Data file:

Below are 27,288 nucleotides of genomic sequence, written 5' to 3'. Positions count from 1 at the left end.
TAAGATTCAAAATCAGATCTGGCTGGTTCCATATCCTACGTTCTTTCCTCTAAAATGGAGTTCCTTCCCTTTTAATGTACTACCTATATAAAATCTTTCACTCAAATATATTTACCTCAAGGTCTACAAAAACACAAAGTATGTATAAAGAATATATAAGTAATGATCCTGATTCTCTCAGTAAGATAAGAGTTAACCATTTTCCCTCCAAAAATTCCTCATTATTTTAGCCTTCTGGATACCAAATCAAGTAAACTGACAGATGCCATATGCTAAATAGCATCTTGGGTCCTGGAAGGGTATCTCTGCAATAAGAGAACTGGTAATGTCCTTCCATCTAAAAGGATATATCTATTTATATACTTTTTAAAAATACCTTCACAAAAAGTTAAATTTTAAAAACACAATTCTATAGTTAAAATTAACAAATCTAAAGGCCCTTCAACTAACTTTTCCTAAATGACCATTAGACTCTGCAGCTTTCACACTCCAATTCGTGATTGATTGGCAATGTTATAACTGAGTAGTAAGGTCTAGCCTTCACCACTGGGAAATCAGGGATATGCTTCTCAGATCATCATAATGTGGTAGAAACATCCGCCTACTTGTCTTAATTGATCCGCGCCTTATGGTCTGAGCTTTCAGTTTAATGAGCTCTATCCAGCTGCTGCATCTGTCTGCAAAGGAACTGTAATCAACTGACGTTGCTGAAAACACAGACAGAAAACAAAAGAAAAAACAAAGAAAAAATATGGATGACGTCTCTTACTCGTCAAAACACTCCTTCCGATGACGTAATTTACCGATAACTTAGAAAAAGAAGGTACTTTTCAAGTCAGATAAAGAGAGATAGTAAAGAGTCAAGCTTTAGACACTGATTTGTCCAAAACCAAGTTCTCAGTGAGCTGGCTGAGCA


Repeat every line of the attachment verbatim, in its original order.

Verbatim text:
Below are 27,288 nucleotides of genomic sequence, written 5' to 3'. Positions count from 1 at the left end.
TAAGATTCAAAATCAGATCTGGCTGGTTCCATATCCTACGTTCTTTCCTCTAAAATGGAGTTCCTTCCCTTTTAATGTACTACCTATATAAAATCTTTCACTCAAATATATTTACCTCAAGGTCTACAAAAACACAAAGTATGTATAAAGAATATATAAGTAATGATCCTGATTCTCTCAGTAAGATAAGAGTTAACCATTTTCCCTCCAAAAATTCCTCATTATTTTAGCCTTCTGGATACCAAATCAAGTAAACTGACAGATGCCATATGCTAAATAGCATCTTGGGTCCTGGAAGGGTATCTCTGCAATAAGAGAACTGGTAATGTCCTTCCATCTAAAAGGATATATCTATTTATATACTTTTTAAAAATACCTTCACAAAAAGTTAAATTTTAAAAACACAATTCTATAGTTAAAATTAACAAATCTAAAGGCCCTTCAACTAACTTTTCCTAAATGACCATTAGACTCTGCAGCTTTCACACTCCAATTCGTGATTGATTGGCAATGTTATAACTGAGTAGTAAGGTCTAGCCTTCACCACTGGGAAATCAGGGATATGCTTCTCAGATCATCATAATGTGGTAGAAACATCCGCCTACTTGTCTTAATTGATCCGCGCCTTATGGTCTGAGCTTTCAGTTTAATGAGCTCTATCCAGCTGCTGCATCTGTCTGCAAAGGAACTGTAATCAACTGACGTTGCTGAAAACACAGACAGAAAACAAAAGAAAAAACAAAGAAAAAATATGGATGACGTCTCTTACTCGTCAAAACACTCCTTCCGATGACGTAATTTACCGATAACTTAGAAAAAGAAGGTACTTTTCAAGTCAGATAAAGAGAGATAGTAAAGAGTCAAGCTTTAGACACTGATTTGTCCAAAACCAAGTTCTCAGTGAGCTGGCTGAGCA